Nevertheless, in his initial step, so far as the experimental automaton
for the belfry was concerned, he allowed fancy some little play; or,
perhaps, what seemed his fancifulness was but his utilitarian ambition
collaterally extended. In figure, the creature for the belfry should not
be likened after the human pattern, nor any animal one, nor after the
ideals, however wild, of ancient fable, but equally in aspect as in
organism be an original production; the more terrible to behold, the
better.

Such, then, were the suppositions as to the present scheme, and the
reserved intent. How, at the very threshold, so unlooked for a
catastrophe overturned all, or rather, what was the conjecture here, is
now to be set forth.

It was thought that on the day preceding the fatality, his visitors
having left him, Bannadonna had unpacked the belfry image, adjusted it,
and placed it in the retreat provided--a sort of sentry-box in one
corner of the belfry; in short, throughout the night, and for some part
of the ensuing morning, he had been engaged in arranging everything
connected with the domino; the issuing from the sentry-box each sixty
minutes; sliding along a grooved way, like a railway; advancing to the
clock-bell, with uplifted manacles; striking it at one of the twelve
junctions of the four-and-twenty hands; then wheeling, circling the
bell, and retiring to its post, there to bide for another sixty minutes,
when the same process was to be repeated; the bell, by a cunning
mechanism, meantime turning on its vertical axis, so as to present, to
the descending mace, the clasped hands of the next two figures, when it
would strike two, three, and so on, to the end. The musical metal in
this time-bell being so managed in the fusion, by some art, perishing
with its originator, that each of the clasps of the four-and-twenty
hands should give forth its own peculiar resonance when parted.

But on the magic metal, the magic and metallic stranger never struck but
that one stroke, drove but that one nail, served but that one clasp, by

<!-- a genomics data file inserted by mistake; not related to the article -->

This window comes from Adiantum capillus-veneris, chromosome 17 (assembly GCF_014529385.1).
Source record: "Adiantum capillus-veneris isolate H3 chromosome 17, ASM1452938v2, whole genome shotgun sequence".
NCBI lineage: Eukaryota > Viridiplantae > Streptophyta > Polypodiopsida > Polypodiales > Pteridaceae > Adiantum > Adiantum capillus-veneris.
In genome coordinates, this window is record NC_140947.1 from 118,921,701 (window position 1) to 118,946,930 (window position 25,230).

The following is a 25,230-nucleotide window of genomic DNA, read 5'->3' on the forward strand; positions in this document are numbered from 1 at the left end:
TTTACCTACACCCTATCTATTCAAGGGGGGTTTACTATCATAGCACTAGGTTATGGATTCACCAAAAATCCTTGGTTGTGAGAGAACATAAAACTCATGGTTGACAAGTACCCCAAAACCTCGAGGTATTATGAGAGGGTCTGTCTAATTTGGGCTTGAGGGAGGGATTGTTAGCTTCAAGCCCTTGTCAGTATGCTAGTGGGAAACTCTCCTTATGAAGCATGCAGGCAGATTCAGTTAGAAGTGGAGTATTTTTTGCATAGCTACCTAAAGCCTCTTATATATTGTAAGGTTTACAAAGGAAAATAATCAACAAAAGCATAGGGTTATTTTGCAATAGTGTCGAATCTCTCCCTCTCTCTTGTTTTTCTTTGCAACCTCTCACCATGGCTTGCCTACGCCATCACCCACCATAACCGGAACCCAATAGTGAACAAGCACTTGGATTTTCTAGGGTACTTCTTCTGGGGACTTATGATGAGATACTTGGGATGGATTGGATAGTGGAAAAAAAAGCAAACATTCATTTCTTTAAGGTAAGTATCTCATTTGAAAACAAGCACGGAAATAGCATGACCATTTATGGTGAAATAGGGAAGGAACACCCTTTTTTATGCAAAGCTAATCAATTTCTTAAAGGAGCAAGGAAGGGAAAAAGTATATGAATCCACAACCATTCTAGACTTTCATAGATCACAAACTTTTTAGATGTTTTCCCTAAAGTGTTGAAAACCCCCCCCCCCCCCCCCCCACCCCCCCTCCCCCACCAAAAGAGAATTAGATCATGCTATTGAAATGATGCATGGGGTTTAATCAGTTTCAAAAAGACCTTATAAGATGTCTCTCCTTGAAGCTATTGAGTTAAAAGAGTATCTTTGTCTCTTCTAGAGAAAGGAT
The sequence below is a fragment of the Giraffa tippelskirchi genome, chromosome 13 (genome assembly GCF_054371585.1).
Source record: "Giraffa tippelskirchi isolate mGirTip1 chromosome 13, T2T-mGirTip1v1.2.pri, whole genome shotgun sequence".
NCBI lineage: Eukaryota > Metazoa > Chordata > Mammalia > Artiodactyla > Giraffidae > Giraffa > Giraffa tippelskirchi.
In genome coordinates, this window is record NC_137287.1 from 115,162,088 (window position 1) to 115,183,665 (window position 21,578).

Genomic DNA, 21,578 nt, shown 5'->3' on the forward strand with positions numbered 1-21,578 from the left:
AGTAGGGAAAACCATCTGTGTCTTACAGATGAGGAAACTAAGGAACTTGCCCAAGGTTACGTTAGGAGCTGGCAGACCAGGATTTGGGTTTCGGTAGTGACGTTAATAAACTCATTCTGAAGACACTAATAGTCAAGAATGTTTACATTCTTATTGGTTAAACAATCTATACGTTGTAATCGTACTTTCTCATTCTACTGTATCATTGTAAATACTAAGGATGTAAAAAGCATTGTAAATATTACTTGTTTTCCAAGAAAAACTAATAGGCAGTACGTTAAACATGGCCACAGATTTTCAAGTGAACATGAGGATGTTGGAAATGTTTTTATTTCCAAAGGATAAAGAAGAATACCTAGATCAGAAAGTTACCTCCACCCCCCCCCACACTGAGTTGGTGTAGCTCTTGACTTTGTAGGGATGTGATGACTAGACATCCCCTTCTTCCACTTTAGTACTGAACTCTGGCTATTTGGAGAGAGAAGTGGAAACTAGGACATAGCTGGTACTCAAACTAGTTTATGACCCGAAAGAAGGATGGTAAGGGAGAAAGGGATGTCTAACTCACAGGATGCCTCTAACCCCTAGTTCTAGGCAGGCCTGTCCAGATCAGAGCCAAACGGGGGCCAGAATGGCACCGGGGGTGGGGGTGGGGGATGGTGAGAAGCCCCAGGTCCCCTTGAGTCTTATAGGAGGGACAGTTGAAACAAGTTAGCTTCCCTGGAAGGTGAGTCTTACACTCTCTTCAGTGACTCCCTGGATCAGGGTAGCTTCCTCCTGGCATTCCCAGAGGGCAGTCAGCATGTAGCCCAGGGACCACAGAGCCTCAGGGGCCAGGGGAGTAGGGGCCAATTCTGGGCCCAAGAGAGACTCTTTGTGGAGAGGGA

which Bannadonna clung to his ambitious life. For, after winding up the
creature in the sentry-box, so that, for the present, skipping the
intervening hours, it should not emerge till the hour of one, but should
then infallibly emerge, and, after deftly oiling the grooves whereon it
was to slide, it was surmised that the mechanician must then have
hurried to the bell, to give his final touches to its sculpture. True
artist, he here became absorbed; and absorption still further
intensified, it may be, by his striving to abate that strange look of
Una; which, though, before others, he had treated with such unconcern,
might not, in secret, have been without its thorn.

And so, for the interval, he was oblivious of his creature; which, not
oblivious of him, and true to its creation, and true to its heedful
winding up, left its post precisely at the given moment; along its
well-oiled route, slid noiselessly towards its mark; and, aiming at the
hand of Una, to ring one clangorous note, dully smote the intervening
brain of Bannadonna, turned backwards to it; the manacled arms then
instantly up-springing to their hovering poise. The falling body clogged
the thing's return; so there it stood, still impending over Bannadonna,
as if whispering some post-mortem terror. The chisel lay dropped from
the hand, but beside the hand; the oil-flask spilled across the iron
track.

In his unhappy end, not unmindful of the rare genius of the mechanician,
the republic decreed him a stately funeral. It was resolved that the
great bell--the one whose casting had been jeopardized through the
timidity of the ill-starred workman--should be rung upon the entrance of
the bier into the cathedral. The most robust man of the country round
was assigned the office of bell-ringer.

But as the pall-bearers entered the cathedral porch, naught but a
broken and disastrous sound, like that of some lone Alpine land-slide,
fell from the tower upon their ears. And then, all was hushed.

Glancing backwards, they saw the groined belfry crashed sideways in. It
afterwards appeared that the powerful peasant, who had the bell-rope in
charge, wishing to test at once the full glory of the bell, had swayed
down upon the rope with one concentrate jerk. The mass of quaking metal,
too ponderous for its frame, and strangely feeble somewhere at its top,
loosed from its fastening, tore sideways down, and tumbling in one sheer
fall, three hundred feet to the soft sward below, buried itself inverted
and half out of sight.

Upon its disinterment, the main fracture was found to have started from
a small spot in the ear; which, being scraped, revealed a defect,
deceptively minute in the casting; which defect must subsequently have
been pasted over with some unknown compound.

The remolten metal soon reassumed its place in the tower's repaired
superstructure. For one year the metallic choir of birds sang musically
in its belfry-bough-work of sculptured blinds and traceries. But on the
first anniversary of the tower's completion--at early dawn, before the
concourse had surrounded it--an earthquake came; one loud crash was
heard. The stone-pine, with all its bower of songsters, lay overthrown
upon the plain.

So the blind slave obeyed its blinder lord; but, in obedience, slew him.
So the creator was killed by the creature. So the bell was too heavy for
the tower. So the bell's main weakness was where man's blood had flawed
it. And so pride went before the fall.

Herman Melville